Kosuke plays a role here that goes beyond mere investigative action: he is the true center of the action. In fact, there is a prologue that precedes the discovery of his murdered client. It is centered on Tamayo: in fact, someone has staged some attempted accidents against her and the latest of which consists of a hole made in the boat with which she rows on the placid surface of the lake. Basically, if Kosuke hadn't come to save her, the commissioner of his coming to Nasu would have been saved from him, and would have revealed his fears about some of the hereditary people. And so he saving Tamayo (who would still have been saved by her bodyguard) decrees the death not only of Wakabayashi Hoichiro, but also of all those who will come after her. It's a real needle on the balance. And of the action of the novel, which takes place in the period following the end of the Russo-Japanese treaty, in a war-torn Japan; and the Inugami family, devastated in their affections and interests, in turn become a metaphor for Japan. Moreover, this devastation contrasts with the descriptions of the places: the lake, the snowy landscape, the Japanese gardens. And therefore the comparison that derives from it is all the more stringent.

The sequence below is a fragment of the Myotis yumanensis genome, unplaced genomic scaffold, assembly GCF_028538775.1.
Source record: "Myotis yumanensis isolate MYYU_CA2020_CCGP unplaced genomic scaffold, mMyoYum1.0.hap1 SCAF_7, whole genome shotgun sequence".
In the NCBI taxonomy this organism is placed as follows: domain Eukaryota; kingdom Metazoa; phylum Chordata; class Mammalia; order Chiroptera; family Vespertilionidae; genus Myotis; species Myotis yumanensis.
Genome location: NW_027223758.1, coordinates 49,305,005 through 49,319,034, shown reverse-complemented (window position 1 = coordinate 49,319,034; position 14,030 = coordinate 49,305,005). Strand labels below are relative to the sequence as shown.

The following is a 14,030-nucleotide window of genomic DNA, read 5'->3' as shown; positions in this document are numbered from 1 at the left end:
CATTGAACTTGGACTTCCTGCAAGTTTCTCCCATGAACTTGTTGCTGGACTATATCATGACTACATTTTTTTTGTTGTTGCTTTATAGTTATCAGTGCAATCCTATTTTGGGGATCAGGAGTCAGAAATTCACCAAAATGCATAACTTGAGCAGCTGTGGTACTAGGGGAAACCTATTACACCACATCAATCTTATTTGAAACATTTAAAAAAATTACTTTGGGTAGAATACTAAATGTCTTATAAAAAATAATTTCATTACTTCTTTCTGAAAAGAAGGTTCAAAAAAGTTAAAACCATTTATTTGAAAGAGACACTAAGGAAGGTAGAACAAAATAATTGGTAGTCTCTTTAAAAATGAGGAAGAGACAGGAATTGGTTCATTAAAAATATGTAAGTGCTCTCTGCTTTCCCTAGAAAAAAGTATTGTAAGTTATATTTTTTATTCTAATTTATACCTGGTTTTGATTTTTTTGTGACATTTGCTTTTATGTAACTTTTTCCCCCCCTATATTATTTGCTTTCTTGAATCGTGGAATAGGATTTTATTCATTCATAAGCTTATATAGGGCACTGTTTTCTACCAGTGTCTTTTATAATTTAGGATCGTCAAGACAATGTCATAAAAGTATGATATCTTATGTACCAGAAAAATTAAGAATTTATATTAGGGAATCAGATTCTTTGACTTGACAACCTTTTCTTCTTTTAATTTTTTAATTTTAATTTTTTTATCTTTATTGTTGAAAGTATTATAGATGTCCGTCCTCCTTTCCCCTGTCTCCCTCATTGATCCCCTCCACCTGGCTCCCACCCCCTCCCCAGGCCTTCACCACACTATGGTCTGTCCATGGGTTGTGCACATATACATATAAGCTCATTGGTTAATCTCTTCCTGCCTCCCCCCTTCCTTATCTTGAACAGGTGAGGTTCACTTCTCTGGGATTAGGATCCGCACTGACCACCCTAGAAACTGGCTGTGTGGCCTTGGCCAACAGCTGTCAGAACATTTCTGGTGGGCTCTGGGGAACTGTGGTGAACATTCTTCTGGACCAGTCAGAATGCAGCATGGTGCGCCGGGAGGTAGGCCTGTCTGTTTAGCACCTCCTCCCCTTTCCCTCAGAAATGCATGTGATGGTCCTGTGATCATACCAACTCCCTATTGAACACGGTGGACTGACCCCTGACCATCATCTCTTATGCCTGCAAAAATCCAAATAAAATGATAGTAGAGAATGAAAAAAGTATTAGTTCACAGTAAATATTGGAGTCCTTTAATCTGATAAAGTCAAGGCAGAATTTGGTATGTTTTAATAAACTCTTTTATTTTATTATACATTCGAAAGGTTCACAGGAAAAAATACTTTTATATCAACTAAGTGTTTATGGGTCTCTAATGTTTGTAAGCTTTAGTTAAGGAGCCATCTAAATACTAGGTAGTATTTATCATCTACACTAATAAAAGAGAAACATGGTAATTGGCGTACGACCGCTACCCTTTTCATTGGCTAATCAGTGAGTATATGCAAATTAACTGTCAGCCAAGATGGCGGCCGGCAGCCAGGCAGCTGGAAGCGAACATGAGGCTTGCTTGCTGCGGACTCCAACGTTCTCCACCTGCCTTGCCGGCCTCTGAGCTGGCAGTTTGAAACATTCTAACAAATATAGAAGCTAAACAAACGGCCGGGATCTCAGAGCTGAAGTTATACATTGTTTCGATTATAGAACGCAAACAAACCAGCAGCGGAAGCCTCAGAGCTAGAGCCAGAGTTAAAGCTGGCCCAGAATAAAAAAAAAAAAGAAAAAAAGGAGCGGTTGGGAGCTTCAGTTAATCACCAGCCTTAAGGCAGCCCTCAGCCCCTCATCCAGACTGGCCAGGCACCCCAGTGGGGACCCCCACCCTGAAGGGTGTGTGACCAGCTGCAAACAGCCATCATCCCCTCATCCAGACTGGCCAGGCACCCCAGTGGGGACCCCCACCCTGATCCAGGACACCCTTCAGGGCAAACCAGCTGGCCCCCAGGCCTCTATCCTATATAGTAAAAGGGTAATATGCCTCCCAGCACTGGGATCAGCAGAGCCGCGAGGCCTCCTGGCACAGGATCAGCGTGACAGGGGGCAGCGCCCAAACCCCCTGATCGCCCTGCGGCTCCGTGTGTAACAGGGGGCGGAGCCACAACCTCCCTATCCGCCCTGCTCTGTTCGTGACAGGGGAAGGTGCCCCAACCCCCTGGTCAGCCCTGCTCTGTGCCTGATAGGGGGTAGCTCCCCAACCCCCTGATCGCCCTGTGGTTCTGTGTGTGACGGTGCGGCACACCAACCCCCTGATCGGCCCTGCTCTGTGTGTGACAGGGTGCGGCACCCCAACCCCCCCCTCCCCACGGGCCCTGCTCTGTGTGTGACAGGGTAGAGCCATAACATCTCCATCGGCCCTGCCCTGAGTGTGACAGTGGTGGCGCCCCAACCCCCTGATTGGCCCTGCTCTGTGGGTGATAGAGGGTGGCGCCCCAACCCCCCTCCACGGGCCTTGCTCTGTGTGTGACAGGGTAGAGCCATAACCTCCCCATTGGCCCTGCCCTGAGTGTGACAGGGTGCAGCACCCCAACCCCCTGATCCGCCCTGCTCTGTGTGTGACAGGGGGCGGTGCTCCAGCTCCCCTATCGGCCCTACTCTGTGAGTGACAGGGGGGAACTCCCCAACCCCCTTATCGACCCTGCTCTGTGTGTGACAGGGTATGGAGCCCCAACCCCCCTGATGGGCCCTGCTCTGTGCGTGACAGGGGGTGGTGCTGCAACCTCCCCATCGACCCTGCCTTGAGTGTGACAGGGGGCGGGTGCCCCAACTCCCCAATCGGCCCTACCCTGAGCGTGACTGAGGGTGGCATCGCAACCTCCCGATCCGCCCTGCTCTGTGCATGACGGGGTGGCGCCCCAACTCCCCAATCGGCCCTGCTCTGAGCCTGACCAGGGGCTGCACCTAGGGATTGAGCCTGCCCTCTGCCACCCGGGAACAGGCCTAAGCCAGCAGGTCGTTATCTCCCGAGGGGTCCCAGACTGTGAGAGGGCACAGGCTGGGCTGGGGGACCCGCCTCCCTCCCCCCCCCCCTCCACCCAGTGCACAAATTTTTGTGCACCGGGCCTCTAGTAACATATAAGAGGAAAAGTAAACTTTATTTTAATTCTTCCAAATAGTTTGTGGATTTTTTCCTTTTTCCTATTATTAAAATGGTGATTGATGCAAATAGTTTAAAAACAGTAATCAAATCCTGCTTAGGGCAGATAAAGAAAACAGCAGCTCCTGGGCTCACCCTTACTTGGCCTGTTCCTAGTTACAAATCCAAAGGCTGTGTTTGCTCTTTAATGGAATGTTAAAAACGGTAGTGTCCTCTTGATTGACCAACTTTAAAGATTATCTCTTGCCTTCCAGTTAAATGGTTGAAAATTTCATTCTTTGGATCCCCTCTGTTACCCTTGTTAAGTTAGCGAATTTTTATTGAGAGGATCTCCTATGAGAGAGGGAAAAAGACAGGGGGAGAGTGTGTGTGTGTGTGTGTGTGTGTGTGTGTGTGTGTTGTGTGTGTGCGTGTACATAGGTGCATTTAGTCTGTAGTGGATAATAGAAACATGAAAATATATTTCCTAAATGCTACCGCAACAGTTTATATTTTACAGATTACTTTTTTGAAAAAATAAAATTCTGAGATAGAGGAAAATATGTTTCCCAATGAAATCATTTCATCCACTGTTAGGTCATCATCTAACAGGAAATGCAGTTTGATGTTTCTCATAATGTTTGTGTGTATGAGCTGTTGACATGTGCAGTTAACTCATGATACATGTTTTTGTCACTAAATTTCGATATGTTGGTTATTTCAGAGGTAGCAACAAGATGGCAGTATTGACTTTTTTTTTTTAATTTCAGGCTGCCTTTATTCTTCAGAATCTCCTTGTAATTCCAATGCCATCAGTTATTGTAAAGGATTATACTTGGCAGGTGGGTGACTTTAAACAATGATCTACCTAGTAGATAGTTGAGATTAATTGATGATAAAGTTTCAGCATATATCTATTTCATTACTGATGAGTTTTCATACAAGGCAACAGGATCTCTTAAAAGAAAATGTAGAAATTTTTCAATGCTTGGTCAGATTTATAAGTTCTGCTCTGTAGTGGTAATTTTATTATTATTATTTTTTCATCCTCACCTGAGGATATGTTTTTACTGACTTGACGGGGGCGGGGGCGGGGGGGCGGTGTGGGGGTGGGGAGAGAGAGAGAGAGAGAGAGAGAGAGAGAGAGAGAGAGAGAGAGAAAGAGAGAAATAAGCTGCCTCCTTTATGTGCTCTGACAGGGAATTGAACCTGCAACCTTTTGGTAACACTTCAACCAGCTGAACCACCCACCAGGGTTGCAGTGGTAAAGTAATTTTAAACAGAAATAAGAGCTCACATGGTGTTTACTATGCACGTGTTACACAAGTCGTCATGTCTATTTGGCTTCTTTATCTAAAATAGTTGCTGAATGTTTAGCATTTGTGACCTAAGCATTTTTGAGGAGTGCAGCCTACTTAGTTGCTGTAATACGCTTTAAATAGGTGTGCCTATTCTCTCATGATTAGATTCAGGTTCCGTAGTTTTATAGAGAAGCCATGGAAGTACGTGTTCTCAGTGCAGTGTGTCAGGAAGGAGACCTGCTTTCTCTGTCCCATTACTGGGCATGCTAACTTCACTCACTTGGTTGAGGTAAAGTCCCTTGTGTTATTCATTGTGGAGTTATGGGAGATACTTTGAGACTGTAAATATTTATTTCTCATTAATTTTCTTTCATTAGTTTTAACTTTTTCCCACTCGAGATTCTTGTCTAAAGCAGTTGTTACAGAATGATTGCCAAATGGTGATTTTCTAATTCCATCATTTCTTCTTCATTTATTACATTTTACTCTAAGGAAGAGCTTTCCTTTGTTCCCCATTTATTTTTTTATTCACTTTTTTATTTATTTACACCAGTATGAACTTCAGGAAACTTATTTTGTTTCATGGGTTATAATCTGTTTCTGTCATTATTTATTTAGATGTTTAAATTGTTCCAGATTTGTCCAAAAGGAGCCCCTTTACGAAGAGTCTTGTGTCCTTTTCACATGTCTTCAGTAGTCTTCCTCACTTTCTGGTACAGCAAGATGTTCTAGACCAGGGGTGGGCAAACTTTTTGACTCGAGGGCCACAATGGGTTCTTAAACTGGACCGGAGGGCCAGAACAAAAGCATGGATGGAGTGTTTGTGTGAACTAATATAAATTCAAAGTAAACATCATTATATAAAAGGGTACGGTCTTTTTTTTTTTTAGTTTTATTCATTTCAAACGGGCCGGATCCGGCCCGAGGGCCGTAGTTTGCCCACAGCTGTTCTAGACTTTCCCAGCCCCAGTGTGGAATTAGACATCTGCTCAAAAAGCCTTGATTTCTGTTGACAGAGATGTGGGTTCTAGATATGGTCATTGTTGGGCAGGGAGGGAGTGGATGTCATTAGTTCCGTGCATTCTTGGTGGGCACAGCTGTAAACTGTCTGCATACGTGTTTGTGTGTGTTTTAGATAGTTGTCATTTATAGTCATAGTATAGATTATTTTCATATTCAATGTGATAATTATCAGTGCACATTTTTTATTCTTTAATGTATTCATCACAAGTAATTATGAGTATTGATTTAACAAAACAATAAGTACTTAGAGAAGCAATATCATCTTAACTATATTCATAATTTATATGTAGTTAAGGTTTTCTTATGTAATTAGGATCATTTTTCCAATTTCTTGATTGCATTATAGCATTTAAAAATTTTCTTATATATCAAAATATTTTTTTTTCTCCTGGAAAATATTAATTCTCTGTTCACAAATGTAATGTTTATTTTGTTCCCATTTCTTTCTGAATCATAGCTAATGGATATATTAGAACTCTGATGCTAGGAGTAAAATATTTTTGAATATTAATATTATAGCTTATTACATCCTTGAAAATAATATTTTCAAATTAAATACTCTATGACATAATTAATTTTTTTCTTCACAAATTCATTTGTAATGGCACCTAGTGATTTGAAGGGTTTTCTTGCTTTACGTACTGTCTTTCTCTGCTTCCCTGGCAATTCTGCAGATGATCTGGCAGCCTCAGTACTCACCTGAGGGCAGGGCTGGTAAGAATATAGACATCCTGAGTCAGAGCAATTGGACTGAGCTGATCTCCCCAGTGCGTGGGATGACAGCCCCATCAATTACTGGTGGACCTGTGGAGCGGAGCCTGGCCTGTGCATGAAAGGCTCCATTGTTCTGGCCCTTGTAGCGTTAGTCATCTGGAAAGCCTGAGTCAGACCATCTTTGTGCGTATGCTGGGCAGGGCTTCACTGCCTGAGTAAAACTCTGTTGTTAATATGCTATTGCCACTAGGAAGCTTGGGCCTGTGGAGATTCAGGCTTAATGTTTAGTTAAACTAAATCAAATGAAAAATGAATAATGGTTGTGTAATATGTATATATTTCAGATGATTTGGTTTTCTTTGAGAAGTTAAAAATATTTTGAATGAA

That it is then a novel derived in part from mechanisms typical of Western mystery, is something that is immediately understood: the series of killings in the family to eliminate the suitors, recalls many novels but many, and also the return of the heir, a characterizing element of the British novel, here it is present in the double hypothesis that it could be Aozuma or Sukekiyo. And after all, even if they are typical elements of the western novel, no one can dispute that they may have been chosen regardless of this, because in feudal Japan how many wars of succession and murders and devastations have there been for power? And with a war that had just ended, with so many dead and missing, how many cases were there also in Japan of men believed dead and then returned, who perhaps aspired to take back what they had left behind, leaving for the war? Another element is the continuous masking and unmasking of the characters according to a mechanism typical of the Feuelliton, which could have been absorbed by Gaston Leroux's novels with Rouletabille, above all the first two: Le mystère de la chambre jaune, and Le parfum de la dame en noir and Leroux's first novel had already been recalled in Kindaichi Kosuke's first adventure, Honjin Satsujin Jiken (本陣殺人事件).
Others in my opinion are the elements that directly or indirectly recall the western novel: first of all the death of Wakabayashi Hoichiro, one of the employees of the Furudate Studio, recalls a novel by Agatha Christie, Murder on the Links, a 1923 novel in which Poirot is sent a letter in which a man who urgently summons him in a case of life and death is found dead, was serialized in the Japanese translation in the magazine Shin Seinen in 1929. And the editor-in-chief of the magazine at that time was Seishi Yokomizo (detail known from Shunichro Futono). So it is certain that Yokomizo took advantage of Christie's gimmick at the right time